The Color of Climate

Defunding the Police Is an Environmental Justice Issue

Getting rid of the police could remove a key environmental stressor of Black people

Drew Costley
Published in
5 min readJun 18, 2020
Police surround protesters gathering in Crown Heights, Brooklyn, to demand the defunding of the police force and to demonstrate against police brutality in the wake of George Floyd’s murder on June 1, 2020. Photo illustration. Photo: Erik McGregor/Getty Images

This is The Color of Climate, a weekly column from OneZero exploring how climate change and other environmental issues uniquely impact the future of communities of color.

When Kari Fulton walks outside in West Baltimore, she regularly sees cop cars patrolling the streets, helicopters hovering in the sky, or beat cops walking around the neighborhood.

“They’re there,” Fulton, a policy fellow with the Climate Justice Alliance, tells OneZero. But, she adds, “they don’t give a shit about the community.”

Baltimore is one of several U.S. cities where residents are calling for public officials to defund the police in the wake of the most recent spate of police violence against Black people. Protesters in cities like Minneapolis, Atlanta, and Los Angeles are urging elected officials to abolish law enforcement agencies, or cut their budgets and reallocate funds and personnel toward social services. In 2017, the United States spent $115 billion on policing, according to The Urban Institute. That same year, it spent only $8 billion on the Environmental Protection Agency and $7 billion on the Federal Emergency Management Agency.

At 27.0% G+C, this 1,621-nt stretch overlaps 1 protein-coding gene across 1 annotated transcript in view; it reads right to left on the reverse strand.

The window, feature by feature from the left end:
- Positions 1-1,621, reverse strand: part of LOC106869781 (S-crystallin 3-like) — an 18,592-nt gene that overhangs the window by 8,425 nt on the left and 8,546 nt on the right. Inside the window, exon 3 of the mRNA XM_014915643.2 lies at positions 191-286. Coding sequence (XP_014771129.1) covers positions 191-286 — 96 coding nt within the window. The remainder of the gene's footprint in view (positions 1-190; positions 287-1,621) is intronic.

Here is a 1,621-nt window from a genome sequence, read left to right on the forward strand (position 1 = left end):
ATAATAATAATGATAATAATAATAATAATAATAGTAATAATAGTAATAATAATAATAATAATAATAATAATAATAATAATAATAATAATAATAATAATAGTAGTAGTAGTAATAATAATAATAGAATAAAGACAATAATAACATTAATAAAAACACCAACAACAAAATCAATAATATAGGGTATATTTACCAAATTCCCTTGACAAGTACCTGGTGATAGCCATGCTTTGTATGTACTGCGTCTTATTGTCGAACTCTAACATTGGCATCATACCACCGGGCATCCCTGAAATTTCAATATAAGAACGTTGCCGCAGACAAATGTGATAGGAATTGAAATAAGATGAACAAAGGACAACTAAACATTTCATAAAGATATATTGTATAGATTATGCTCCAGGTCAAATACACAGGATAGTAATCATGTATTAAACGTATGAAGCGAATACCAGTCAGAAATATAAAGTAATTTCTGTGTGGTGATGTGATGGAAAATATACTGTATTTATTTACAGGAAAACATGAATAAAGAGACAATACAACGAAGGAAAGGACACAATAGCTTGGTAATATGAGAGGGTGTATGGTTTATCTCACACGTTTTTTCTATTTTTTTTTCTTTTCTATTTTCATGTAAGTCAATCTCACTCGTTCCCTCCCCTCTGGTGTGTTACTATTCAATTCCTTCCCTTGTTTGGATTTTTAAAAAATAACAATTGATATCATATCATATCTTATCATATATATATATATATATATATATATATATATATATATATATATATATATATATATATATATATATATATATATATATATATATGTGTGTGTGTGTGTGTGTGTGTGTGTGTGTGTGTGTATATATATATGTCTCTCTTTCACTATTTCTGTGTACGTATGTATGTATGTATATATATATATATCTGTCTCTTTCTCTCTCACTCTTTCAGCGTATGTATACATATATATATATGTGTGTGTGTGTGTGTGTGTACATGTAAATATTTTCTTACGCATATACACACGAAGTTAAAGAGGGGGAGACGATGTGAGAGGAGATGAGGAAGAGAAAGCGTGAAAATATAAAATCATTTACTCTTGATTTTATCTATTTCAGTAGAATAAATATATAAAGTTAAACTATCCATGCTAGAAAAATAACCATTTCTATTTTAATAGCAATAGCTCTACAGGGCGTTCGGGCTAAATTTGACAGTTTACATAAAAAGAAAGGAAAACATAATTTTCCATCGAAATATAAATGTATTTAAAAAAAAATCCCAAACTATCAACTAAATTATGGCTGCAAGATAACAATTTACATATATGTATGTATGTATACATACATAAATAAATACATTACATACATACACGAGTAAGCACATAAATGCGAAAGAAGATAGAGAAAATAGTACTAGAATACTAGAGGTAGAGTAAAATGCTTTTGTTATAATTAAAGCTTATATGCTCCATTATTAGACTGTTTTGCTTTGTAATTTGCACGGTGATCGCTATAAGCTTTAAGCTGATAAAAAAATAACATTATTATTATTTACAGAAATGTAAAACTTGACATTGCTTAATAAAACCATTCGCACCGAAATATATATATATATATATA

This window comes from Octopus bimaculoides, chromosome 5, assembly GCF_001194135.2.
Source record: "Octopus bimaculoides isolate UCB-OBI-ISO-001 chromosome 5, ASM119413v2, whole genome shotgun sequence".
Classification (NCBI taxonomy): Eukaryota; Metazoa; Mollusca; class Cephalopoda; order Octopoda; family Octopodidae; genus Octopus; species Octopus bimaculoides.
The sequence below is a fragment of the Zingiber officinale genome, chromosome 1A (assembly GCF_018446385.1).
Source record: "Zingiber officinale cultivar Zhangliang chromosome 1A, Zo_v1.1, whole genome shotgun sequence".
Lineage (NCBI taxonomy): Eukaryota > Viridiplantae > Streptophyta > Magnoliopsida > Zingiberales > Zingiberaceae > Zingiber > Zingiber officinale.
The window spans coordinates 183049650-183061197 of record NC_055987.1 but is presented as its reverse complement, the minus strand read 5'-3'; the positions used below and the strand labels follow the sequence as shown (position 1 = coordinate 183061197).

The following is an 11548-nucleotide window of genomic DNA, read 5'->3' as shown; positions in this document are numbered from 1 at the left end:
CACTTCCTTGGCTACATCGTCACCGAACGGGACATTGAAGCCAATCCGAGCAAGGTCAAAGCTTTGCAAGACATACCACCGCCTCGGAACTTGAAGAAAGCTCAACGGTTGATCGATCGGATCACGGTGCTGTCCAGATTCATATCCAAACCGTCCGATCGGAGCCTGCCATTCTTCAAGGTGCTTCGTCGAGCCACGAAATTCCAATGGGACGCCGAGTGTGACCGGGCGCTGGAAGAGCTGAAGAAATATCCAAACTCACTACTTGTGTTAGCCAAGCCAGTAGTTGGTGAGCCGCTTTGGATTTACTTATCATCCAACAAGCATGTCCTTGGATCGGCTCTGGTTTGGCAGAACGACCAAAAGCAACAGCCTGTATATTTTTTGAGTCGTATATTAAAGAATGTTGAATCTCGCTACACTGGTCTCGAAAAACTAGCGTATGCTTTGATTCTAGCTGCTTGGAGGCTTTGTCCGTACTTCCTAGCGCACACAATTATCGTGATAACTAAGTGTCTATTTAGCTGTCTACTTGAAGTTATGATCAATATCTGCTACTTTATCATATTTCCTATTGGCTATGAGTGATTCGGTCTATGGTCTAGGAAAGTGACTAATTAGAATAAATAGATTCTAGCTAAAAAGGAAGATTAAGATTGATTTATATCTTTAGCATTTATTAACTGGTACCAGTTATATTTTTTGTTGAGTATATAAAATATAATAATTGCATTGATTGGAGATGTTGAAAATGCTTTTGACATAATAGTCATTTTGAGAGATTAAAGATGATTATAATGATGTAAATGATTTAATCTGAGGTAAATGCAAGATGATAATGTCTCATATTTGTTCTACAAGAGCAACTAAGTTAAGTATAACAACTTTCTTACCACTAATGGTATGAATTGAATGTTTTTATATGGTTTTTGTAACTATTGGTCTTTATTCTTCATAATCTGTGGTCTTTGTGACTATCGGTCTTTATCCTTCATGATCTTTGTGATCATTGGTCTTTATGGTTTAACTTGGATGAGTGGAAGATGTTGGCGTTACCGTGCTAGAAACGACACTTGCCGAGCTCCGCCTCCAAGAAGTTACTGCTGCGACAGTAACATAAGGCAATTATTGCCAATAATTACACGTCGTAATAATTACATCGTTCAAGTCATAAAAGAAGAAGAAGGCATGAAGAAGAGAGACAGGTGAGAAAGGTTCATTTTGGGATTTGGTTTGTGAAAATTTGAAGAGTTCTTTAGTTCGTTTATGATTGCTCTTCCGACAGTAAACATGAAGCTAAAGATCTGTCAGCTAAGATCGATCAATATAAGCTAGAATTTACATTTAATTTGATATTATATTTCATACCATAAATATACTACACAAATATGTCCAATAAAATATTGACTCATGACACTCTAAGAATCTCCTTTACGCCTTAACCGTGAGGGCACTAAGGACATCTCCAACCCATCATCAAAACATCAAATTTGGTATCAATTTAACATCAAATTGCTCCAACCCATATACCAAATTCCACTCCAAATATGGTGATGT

“There’s a lot of funding that goes into police and then that funding has to come from somewhere,” Fulton says. “And so it takes away from our school systems. It takes away from our environmental protection.”

Activists like Fulton argue that defunding the police is an environmental issue for a variety of reasons. Police create types of pollution that people don’t normally think about. Money that funds police, as she notes, can be used to improve the environment. And the mere presence of police in communities of color can be considered an environmental stressor.

The kinds of pollution that law enforcement agencies bring into communities include noise pollution created by sirens and cars, light pollution from floodlights in high-crime areas, and emissions from police vehicles that are constantly driving around. Because Black communities and communities of color are often…



Drew Costley

Drew Costley is a Staff Writer at FutureHuman covering the environment, health, science and tech. Previously @ SFGate, East Bay Express, USA Today, etc.